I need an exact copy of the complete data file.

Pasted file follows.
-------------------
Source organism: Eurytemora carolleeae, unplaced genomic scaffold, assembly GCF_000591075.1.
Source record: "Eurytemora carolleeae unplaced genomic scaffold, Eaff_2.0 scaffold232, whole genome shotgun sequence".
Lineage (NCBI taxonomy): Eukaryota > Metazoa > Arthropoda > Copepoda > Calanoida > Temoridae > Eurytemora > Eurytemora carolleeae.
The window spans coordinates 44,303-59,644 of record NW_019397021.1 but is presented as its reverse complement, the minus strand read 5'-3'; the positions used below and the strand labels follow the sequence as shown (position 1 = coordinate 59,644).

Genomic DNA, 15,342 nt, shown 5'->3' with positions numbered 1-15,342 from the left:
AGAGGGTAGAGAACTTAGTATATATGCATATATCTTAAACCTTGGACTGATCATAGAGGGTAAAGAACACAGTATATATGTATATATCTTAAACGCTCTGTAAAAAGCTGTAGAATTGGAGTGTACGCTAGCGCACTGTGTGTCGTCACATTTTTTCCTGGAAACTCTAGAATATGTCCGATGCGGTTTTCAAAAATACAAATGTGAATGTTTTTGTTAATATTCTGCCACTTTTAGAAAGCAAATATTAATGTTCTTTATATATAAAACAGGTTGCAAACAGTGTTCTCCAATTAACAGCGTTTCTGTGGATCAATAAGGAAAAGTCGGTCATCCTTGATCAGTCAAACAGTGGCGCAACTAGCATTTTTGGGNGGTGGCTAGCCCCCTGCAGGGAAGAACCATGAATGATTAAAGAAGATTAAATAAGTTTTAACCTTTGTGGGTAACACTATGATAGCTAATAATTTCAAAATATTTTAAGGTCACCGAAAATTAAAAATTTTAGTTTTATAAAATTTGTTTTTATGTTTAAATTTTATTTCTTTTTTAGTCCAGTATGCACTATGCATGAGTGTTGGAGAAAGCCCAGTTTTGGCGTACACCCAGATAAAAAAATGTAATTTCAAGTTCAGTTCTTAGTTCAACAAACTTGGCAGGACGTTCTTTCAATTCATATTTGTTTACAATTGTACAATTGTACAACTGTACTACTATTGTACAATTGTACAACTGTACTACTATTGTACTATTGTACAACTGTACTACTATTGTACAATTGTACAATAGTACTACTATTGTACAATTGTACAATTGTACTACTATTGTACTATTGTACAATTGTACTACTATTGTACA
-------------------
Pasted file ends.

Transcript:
Source organism: Eurytemora carolleeae, unplaced genomic scaffold, assembly GCF_000591075.1.
Source record: "Eurytemora carolleeae unplaced genomic scaffold, Eaff_2.0 scaffold232, whole genome shotgun sequence".
Lineage (NCBI taxonomy): Eukaryota > Metazoa > Arthropoda > Copepoda > Calanoida > Temoridae > Eurytemora > Eurytemora carolleeae.
The window spans coordinates 44,303-59,644 of record NW_019397021.1 but is presented as its reverse complement, the minus strand read 5'-3'; the positions used below and the strand labels follow the sequence as shown (position 1 = coordinate 59,644).

Genomic DNA, 15,342 nt, shown 5'->3' with positions numbered 1-15,342 from the left:
AGAGGGTAGAGAACTTAGTATATATGCATATATCTTAAACCTTGGACTGATCATAGAGGGTAAAGAACACAGTATATATGTATATATCTTAAACGCTCTGTAAAAAGCTGTAGAATTGGAGTGTACGCTAGCGCACTGTGTGTCGTCACATTTTTTCCTGGAAACTCTAGAATATGTCCGATGCGGTTTTCAAAAATACAAATGTGAATGTTTTTGTTAATATTCTGCCACTTTTAGAAAGCAAATATTAATGTTCTTTATATATAAAACAGGTTGCAAACAGTGTTCTCCAATTAACAGCGTTTCTGTGGATCAATAAGGAAAAGTCGGTCATCCTTGATCAGTCAAACAGTGGCGCAACTAGCATTTTTGGGNGGTGGCTAGCCCCCTGCAGGGAAGAACCATGAATGATTAAAGAAGATTAAATAAGTTTTAACCTTTGTGGGTAACACTATGATAGCTAATAATTTCAAAATATTTTAAGGTCACCGAAAATTAAAAATTTTAGTTTTATAAAATTTGTTTTTATGTTTAAATTTTATTTCTTTTTTAGTCCAGTATGCACTATGCATGAGTGTTGGAGAAAGCCCAGTTTTGGCGTACACCCAGATAAAAAAATGTAATTTCAAGTTCAGTTCTTAGTTCAACAAACTTGGCAGGACGTTCTTTCAATTCATATTTGTTTACAATTGTACAATTGTACAACTGTACTACTATTGTACAATTGTACAACTGTACTACTATTGTACTATTGTACAACTGTACTACTATTGTACAATTGTACAATAGTACTACTATTGTACAATTGTACAATTGTACTACTATTGTACTATTGTACAATTGTACTACTATTGTACA